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A wider aperture lets more light onto the sensor, so is useful in lower light conditions, however wide apertures also reduce the depth-of-field (so out-of-focus parts of a scene are more blurred) and will tend to exacerbate lens design imperfections (and all lenses have some degree of distortion and imperfection). So as a rule try to keep the aperture constant across all your photos and rely on shutter-speed to change the exposure. Smaller apertures are recommended to get more of the scene in focus. Most lenses have an optimal aperture of around f/8 for the sharpest images (assuming the whole image is in focus), smaller apertures can create blurring through diffraction, but will make out of focus objects sharper.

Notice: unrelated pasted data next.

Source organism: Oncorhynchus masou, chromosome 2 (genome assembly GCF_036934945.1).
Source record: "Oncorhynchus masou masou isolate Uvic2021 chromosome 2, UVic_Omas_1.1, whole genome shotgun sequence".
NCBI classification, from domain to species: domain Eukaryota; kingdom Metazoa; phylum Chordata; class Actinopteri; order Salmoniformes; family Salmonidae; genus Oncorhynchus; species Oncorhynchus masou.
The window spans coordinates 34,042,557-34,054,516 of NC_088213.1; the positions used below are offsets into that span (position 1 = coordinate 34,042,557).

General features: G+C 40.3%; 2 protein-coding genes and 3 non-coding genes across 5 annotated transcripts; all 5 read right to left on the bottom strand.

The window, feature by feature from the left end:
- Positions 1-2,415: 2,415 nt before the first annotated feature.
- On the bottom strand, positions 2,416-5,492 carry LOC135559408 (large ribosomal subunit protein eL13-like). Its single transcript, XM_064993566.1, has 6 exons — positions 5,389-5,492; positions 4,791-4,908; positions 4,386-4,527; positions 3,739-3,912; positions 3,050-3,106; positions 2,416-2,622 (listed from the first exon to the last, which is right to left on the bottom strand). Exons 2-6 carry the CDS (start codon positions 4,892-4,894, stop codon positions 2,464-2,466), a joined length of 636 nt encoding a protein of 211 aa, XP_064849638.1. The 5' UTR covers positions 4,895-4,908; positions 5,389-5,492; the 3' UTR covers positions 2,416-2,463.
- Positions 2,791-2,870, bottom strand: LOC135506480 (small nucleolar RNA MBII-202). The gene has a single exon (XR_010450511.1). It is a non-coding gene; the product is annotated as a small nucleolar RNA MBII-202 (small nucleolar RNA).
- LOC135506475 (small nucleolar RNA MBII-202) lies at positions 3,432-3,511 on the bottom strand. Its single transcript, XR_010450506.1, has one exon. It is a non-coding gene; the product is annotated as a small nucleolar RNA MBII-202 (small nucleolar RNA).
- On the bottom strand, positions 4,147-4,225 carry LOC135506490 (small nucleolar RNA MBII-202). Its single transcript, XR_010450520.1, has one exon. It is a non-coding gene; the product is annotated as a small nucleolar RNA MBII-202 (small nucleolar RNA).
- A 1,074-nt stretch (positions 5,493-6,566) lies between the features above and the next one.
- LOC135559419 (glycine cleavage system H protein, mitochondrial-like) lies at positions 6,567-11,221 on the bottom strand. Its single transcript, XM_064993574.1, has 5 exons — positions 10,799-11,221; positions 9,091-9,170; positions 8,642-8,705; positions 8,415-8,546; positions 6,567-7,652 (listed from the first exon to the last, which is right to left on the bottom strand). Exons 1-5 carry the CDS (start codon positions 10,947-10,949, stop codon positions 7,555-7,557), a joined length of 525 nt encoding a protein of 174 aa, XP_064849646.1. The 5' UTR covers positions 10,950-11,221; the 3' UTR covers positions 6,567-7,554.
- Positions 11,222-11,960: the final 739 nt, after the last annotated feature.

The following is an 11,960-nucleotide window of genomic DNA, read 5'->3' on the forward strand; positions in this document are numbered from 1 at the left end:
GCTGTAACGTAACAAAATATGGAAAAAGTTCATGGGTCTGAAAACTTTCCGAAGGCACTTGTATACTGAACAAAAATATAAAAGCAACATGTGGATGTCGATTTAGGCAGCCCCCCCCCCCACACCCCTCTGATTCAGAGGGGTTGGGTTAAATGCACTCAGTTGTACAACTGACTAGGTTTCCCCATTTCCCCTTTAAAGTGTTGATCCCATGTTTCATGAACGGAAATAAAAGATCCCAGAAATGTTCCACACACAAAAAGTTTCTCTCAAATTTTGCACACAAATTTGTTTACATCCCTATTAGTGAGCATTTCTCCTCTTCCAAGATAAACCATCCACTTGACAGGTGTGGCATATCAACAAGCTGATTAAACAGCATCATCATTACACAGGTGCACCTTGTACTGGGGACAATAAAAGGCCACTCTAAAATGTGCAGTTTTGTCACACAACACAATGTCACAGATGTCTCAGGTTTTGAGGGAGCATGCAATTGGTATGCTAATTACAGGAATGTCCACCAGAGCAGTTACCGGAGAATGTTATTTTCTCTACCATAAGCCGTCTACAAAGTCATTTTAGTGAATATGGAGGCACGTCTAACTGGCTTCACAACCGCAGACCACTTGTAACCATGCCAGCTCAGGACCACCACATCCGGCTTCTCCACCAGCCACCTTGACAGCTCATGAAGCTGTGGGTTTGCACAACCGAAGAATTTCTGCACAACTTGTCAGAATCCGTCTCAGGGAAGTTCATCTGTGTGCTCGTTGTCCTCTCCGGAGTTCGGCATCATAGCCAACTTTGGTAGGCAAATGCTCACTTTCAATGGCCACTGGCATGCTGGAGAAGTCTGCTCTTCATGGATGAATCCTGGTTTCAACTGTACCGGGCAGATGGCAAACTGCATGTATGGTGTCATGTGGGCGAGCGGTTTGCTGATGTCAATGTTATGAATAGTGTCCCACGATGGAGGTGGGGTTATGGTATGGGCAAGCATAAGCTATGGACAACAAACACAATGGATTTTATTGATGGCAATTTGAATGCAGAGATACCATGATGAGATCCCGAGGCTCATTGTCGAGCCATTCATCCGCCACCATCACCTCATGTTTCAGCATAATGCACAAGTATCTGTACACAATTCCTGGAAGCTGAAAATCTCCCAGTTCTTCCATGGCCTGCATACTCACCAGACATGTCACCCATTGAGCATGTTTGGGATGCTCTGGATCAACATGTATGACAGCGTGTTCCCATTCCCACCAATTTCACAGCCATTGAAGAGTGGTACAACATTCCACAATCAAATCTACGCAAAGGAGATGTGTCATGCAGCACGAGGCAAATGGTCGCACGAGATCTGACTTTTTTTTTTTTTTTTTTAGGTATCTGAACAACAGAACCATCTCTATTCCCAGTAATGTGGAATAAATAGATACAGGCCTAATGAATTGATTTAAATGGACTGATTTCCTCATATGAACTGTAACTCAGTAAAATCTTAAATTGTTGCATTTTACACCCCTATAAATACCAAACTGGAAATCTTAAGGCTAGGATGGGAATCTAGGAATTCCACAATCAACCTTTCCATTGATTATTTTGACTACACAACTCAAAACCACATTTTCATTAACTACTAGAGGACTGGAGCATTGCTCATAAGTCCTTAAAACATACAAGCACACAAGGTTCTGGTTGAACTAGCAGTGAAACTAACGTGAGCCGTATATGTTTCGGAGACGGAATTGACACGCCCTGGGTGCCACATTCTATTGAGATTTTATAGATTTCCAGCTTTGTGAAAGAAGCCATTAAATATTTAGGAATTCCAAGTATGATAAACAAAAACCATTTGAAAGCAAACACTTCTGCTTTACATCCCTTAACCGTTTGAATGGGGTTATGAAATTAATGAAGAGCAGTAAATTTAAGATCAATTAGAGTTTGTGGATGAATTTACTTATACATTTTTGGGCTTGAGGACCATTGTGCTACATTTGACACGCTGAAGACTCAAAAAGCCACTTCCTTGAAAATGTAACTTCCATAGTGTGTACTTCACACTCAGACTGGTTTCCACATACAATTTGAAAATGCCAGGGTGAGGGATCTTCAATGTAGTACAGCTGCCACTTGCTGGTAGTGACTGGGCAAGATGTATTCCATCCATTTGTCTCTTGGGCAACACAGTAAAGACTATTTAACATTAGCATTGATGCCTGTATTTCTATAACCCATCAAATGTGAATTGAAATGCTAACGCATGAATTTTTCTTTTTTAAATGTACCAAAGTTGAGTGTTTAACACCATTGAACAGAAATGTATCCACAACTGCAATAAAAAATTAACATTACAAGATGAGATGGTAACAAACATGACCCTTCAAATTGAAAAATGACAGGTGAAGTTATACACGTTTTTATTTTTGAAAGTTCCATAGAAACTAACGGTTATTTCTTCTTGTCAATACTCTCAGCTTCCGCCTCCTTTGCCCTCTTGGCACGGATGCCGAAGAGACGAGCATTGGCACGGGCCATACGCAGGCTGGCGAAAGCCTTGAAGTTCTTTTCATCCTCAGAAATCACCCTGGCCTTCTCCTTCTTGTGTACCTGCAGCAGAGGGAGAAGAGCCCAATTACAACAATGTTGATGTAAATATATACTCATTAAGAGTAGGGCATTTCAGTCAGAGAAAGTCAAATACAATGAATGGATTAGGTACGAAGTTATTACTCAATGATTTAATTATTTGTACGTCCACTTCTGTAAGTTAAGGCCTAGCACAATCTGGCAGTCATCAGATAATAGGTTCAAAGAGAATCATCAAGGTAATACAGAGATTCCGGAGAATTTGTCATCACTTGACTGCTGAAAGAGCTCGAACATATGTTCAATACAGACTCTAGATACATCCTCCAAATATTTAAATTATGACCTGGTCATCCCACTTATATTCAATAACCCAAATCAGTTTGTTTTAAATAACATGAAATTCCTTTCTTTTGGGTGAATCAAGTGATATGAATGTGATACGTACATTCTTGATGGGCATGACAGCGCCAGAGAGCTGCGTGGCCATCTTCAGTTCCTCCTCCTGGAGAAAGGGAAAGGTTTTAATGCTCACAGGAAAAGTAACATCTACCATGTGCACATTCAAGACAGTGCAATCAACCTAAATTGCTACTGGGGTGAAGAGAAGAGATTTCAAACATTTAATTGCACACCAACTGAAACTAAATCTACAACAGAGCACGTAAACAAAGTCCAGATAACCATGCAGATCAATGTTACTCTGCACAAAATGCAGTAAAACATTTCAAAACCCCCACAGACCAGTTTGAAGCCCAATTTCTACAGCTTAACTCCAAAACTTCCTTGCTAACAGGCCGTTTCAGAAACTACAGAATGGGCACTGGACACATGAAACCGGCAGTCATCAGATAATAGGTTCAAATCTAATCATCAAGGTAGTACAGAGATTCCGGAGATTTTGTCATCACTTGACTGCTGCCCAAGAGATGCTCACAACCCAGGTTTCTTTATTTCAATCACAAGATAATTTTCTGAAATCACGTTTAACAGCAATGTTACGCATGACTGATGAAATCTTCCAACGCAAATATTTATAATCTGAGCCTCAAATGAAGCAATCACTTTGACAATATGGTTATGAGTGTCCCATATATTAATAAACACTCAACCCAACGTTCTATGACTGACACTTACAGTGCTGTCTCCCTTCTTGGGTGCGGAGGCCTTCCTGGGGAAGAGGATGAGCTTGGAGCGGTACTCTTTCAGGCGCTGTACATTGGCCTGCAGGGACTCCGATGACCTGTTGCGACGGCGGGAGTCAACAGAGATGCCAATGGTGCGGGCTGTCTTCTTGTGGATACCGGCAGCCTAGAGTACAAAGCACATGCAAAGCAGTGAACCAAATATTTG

Larger image sensors (e.g. 35mm “full frame” sensors) will always have a shallower depth-of-field than small sensors. e.g. the small sensors in smart phones have a very wide depth-of-field, meaning everything is more in focus. When modelling animal vision, or in general for objective photography it is better to have a wide depth-of-field.

Focus and Aperture
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